Can someone take a shot at writing a formula using covariates into a linear regression formula? I need some feedback to see if I am on the right track. Much appreciated!

Here are my basic ingredients:

  • Dependent variable = % change in charter school enrollment
  • Independent variable = dissimilarity index score represented as a percent
  • covariate = % private school enrollment
  • covariate = school type (coded by number)
  • covariate = year
  • covariate = % special ed enrollment
  • covariate = % ELL enrollment
  • covariate = % nonwhite students
  • 5
    $\begingroup$ What is your research question; and what theory is there to help in choice of variables or point out the relevant things to check for in advance? And what do you see as the difference between an "independent variable" and a "covariate" (because there isn't any, statistically - they will all just form explanatory variables in your model in the end). What is your unit of analysis - school? district? If it is school, how can you have values both for private school enrollement and charter school? If it is district, how can you have a variable for school type? $\endgroup$ – Peter Ellis Jun 27 '13 at 5:33

I am basically expanding Peter Ellis's comment but the name “covariate” comes from the notion that they are nuisance factors and not the main variable of interest. Often, in ANCOVA, the independent variable would be a categorical variable that was experimentally manipulated whereas the covariates are quantitative measures.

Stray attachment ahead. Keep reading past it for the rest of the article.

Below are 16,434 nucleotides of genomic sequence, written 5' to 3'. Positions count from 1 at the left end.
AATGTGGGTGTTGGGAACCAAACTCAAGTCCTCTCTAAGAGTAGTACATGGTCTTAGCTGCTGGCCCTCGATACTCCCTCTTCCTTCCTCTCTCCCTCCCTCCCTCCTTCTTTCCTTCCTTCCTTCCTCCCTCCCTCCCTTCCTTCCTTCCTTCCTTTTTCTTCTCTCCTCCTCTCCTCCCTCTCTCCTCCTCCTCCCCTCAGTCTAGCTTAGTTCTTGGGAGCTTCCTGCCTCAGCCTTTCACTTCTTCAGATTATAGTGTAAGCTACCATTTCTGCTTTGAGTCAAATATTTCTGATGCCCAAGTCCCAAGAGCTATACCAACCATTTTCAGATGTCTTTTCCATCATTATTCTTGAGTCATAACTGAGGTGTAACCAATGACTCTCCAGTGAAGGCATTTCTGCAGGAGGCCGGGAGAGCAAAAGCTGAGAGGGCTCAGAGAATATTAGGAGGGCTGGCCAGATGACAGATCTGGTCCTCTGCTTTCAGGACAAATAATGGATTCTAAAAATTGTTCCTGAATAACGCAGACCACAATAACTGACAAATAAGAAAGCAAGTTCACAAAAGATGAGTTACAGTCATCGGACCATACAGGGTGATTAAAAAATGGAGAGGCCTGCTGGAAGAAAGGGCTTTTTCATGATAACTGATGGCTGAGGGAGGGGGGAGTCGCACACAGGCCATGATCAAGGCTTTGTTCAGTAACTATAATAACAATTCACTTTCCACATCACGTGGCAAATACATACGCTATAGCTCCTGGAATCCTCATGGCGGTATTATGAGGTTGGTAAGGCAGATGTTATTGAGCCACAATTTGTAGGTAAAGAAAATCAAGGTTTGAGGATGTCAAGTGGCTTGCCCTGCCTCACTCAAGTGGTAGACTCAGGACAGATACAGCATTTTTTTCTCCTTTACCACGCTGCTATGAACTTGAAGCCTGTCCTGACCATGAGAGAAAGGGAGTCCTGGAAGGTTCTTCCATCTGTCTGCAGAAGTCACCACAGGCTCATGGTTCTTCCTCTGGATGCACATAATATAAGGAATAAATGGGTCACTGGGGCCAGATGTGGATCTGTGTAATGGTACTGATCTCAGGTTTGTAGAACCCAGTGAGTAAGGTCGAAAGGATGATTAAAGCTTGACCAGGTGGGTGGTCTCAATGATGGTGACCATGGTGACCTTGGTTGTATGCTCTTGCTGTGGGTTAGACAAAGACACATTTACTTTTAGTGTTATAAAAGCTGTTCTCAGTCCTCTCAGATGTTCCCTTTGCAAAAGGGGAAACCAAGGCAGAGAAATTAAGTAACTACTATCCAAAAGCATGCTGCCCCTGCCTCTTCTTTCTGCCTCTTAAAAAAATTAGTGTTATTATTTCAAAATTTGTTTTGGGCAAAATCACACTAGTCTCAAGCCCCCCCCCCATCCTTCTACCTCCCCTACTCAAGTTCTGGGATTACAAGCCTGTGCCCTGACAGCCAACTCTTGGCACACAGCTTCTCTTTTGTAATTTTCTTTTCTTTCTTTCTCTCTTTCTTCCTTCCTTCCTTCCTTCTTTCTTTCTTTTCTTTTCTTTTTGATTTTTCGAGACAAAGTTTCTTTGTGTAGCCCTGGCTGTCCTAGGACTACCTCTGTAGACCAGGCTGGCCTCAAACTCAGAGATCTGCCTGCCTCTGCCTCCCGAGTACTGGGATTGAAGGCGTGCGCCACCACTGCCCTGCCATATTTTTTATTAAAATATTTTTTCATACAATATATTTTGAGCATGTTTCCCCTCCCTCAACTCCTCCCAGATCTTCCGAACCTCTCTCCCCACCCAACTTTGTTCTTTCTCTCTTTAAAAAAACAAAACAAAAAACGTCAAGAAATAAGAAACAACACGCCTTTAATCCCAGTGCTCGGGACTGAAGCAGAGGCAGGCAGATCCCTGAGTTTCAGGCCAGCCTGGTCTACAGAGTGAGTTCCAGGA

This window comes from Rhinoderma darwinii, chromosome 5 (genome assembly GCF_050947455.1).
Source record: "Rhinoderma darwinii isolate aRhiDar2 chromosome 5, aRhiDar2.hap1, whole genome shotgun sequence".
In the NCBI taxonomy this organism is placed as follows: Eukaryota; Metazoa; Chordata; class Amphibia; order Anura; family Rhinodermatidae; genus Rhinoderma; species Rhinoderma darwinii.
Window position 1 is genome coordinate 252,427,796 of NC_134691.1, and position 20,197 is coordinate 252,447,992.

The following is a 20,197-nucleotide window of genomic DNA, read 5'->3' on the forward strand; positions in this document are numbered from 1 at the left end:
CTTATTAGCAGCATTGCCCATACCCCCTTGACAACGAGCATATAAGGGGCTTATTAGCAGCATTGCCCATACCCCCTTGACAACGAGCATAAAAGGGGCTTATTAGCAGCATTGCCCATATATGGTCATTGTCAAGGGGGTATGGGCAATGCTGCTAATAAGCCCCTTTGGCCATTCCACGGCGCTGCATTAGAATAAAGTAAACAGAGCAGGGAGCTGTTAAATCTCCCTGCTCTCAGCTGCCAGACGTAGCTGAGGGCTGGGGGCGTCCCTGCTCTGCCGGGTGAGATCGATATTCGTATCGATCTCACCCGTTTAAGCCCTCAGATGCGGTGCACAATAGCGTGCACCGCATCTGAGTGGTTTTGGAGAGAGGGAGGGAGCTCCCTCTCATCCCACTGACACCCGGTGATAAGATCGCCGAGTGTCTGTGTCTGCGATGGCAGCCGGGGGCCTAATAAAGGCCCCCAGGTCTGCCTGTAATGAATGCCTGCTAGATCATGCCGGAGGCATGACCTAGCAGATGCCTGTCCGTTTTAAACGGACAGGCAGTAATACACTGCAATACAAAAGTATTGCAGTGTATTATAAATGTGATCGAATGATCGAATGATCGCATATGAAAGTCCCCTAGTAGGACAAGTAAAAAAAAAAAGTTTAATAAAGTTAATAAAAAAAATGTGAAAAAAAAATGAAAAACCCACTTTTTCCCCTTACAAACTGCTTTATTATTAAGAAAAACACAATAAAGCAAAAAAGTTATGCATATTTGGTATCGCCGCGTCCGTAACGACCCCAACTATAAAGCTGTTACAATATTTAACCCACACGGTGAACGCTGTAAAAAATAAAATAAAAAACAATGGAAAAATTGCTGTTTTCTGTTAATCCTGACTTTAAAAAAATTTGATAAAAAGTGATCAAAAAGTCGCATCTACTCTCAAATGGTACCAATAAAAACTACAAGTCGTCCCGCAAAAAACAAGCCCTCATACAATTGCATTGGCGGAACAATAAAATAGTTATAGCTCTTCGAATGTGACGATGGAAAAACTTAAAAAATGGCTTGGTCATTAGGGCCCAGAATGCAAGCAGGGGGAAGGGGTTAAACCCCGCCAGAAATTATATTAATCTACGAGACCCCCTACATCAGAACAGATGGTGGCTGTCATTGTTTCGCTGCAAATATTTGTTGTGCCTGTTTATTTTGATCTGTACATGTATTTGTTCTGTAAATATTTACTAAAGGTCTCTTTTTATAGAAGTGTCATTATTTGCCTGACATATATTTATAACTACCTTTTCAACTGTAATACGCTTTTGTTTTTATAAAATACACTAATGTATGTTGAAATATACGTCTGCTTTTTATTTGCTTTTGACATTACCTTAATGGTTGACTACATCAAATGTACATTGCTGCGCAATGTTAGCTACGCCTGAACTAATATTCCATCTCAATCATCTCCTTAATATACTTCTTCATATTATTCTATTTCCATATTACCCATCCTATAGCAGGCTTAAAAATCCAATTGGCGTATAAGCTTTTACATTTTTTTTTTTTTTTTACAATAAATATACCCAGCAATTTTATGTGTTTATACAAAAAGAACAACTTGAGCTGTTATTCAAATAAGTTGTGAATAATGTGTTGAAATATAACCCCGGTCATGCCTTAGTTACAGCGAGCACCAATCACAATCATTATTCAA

All this is merely a difference of intent and a consequence of the fact that regression, ANOVA, ANCOVA, etc. are still often discussed separately and by different people. If you look at this as a general linear model, all these variables just enter the model as predictors in similar ways, so any introductory text on multiple regression should explain how to write the formula.

See also this little explanation

| cite | improve this answer | |

Your Answer

By clicking “Post Your Answer”, you agree to our terms of service, privacy policy and cookie policy

Not the answer you're looking for? Browse other questions tagged or ask your own question.